4. Next we carefully removed the gut and the other internal structures so we could see the ventral nerve cord.
5. We moved the leech under the Dissection microscope so we could look at the ganglia of the nervous system. (a collection of neuronal cell bodies. Using the scalpel we cut a window along the sinus(circulation system of a leech) under a ganglion. We made sure not to do any damage to the nerves.
6. Using the scalpel we cut a section of ganglion out of the leech making two parallel cuts that were perpendicular to the anterior-posterior axis. Then using forceps we flipped the piece of skin so that the outer skin was facing up and pinned the skin down.
7. Under the dissection microscope we cut the sinus with an ultra fine scalpel and using fine forceps we carefully peeled apart the sinus to expose the ganglion. We could then see individual cells under the microscope.
8. We moved the skin under the Micromanipulator to find the cells. We used the electrode to gain control of it and moved the electrode any place over the ganglion to stimulate penetrating the cell. (this is actually much harder in real life) We watched the oscilloscope so we could see when we had found a cell. The oscilloscope turned the signals from the cell into a sound wave display. Then we used a feather, probe, and forceps to see if the cell would respond to see any stimulus. When the cell showed a spike it responded in firing an action potential. Then we compared our data to the data in the atlas. Then we dyed the cells with the fluorescent dye to see where the different cells were located.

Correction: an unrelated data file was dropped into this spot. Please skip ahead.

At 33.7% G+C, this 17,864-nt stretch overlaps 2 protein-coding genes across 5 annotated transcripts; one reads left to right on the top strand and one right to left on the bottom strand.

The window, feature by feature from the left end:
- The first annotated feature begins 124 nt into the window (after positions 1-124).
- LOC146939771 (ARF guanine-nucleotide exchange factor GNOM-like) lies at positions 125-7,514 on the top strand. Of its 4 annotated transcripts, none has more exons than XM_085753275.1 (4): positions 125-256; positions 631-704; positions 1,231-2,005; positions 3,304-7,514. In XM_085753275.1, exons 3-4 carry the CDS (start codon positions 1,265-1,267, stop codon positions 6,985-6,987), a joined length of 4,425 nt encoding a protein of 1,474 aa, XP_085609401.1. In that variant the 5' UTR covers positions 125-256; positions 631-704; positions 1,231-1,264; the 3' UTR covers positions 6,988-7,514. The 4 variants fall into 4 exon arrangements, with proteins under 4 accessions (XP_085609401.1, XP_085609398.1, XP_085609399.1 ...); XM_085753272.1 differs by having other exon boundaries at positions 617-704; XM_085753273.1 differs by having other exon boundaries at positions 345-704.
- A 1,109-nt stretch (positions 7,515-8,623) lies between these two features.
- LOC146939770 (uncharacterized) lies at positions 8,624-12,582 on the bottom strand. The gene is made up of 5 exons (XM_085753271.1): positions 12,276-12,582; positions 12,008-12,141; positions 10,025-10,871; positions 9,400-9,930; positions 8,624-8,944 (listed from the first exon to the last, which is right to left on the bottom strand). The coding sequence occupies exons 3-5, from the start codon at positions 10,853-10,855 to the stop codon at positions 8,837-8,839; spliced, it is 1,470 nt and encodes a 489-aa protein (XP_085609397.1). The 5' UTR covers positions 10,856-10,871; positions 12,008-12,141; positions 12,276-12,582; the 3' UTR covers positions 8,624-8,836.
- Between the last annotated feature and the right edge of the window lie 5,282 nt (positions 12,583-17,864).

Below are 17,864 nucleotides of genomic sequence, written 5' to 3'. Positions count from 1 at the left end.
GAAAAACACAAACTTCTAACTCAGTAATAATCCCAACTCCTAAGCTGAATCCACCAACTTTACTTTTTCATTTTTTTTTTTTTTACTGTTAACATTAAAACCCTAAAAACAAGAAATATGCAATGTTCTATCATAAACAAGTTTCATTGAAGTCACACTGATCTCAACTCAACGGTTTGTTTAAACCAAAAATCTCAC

9. Next we used the UV Switch to see the dye. This let us see the structure of the cells.
10. At the end we used the electrophysiological and neuronanatomical data to identify each cell. After we identified one cell we went back and identified the other 4 cells using the same process.
All together I identified 5 cells. I could tell what was each cell by how it responded to the different stimulus.
The atlas above is what I used to compare my results to. In this experiment I learned how the different cell types react to the different stimulus. For example cell type N only reacted to the forceps while cell type P only reacted to the probe. Some cells, like cell type R, fire action potentials without any stimulus affecting them and some cells, like cell type X, don't react to any stimulus at all. Cell type T responded differently to each of the different stimulus.
This experiment taught me a lot about the body. There are so many different types of cells in one small ganglion. (a collection of neuronal cell bodies). All the cells are different. They each respond differently to the different stimuli. This virtual lab helped me understand the different types of cells and how they are different.
If you would like to try this online virtual lab follow this link! (I suggest it!)